Geologists discovered the ammonite fossil on the Waiau River, which borders the Maungataniwha Forest, when one of them tripped over the specimen.
“We were just wandering up the stream, just having a look-see,” palaeontologist James Crampton told AAP.
“One of us basically tripped over this thing.”
Ammonites are an extinct shellfish that lived at the same time dinosaurs roamed the earth.
They are related to the squid and had tentacles sticking out of their shell.
Ammonites have been discovered several times before elsewhere in the world, but are rare in New Zealand.
The fossil at Waiau River is believed to be 85 million-years-old, based on the age of the rock in which it was found.
The flat spiral shell is almost one-metre long and was embedded in a loose, 50kg-boulder in the stream bed, which the water had eroded.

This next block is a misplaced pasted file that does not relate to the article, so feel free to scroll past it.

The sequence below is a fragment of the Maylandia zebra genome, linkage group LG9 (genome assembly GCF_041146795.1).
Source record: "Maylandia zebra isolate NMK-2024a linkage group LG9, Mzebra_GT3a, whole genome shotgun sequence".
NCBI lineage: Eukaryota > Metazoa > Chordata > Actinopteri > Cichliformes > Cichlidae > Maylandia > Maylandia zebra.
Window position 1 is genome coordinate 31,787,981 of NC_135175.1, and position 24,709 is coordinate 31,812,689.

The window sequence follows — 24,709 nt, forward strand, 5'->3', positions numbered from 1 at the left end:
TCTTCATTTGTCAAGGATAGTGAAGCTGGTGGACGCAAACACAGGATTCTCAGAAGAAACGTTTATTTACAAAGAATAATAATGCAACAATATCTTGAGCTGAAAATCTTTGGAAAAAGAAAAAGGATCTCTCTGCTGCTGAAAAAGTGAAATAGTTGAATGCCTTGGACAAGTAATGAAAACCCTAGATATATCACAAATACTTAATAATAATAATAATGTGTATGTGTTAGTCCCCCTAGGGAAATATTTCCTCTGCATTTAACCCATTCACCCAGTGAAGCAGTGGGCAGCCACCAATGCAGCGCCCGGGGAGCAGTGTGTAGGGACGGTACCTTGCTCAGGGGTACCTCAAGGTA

“It’s a large ammonite by world standards,” Dr Crampton said.
He said the find is an important addition to the bank of knowledge about New Zealand’s biological history.
“This was one of the things that were living at the time (of dinosaurs),” he said.
“It might have even scavenged for bits of flesh off a dead dinosaur.”
New Zealand was once part of the super-continent Gondwanaland before it split about 80 million years ago.
Not long afterwards, a giant asteroid hit earth and ammonites, along with dinosaurs, became extinct.
“It seems like we’ve had a pretty unusual flora and fauna since then, and this is just another little piece of that story,” Dr Crampton said.